- Pubs & Hotels
- Join Us
- The Brewery
- Tours & Functions
Posted: 04 October 2013
Blog category: Cask Ale Week
Look outside first of all. Is it displaying a Cask Marque plaque? That’s a good start. This means that the beer in this pub is being independently and regularly tested by a Cask Marque beer inspector to make sure the beer is of the highest quality. Over 8,500 pubs in the UK display this plaque so you should find a pub near you.
Good beer pubs always put quality over quantity. If a pub has six cask ale hand pulls but only a handful of customers in every night, warning bells should sound. Each cask of ale needs to be sold within three days, so if trade is quiet, the pub will cut down the number of cask beers on the bar to ensure enough is sold to ensure the beer is fresh.
Good cask ale pubs train their staff well and ensure they have some knowledge about the product they are selling, for example, the strength, the colour, where the beer comes from. And they always offer customers a sample of beer before they buy it, if requested. A small taster of beer reassures the customer that they like the flavour and that the beer is of good quality. Staff should also be confident to recommend a beer if you’re not sure what to try.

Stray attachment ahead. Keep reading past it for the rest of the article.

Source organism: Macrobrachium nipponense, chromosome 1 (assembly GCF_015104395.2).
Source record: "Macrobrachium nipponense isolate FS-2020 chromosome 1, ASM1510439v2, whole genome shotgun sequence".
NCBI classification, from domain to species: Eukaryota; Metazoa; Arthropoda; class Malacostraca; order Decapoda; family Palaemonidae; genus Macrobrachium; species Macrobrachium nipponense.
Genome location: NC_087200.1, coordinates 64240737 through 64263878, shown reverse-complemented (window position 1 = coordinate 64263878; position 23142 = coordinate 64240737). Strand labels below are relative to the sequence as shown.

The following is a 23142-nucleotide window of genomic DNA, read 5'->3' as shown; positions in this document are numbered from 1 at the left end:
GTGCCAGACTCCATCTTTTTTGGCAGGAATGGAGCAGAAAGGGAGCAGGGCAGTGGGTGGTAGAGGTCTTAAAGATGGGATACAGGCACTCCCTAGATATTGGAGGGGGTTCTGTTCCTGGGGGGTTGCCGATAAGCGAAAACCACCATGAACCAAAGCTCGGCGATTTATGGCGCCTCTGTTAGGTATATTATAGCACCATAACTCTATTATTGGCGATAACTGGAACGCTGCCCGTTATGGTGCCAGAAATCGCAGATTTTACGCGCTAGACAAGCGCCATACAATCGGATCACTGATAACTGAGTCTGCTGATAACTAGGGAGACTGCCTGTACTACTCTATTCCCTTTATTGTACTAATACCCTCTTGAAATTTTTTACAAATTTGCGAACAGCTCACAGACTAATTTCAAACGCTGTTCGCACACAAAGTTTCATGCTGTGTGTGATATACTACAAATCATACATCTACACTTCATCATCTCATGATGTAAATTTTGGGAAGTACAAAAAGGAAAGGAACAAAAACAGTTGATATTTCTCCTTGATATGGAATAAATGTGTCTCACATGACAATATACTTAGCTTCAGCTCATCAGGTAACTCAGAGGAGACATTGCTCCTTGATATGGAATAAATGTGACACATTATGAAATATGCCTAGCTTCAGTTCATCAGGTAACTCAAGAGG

Look out for key messages about cask ale in the pub – do all the handpulls have a pump clip on? Are the cask ales advertised on a chalk board, or on beer menus?
Is the beer served in a cool, clean, correctly branded glass?
Look around you. Are lots of other customers drinking cask ale?
Lastly – standards. Cask ale is a fresh, unpasteurised food product which needs to kept in sterile conditions. Good cask ale pubs reflect these standards of hygiene across the board – the customer area, the staff, the food they serve, even the toilets! Clean, well run pubs usually serve the best quality cask ale.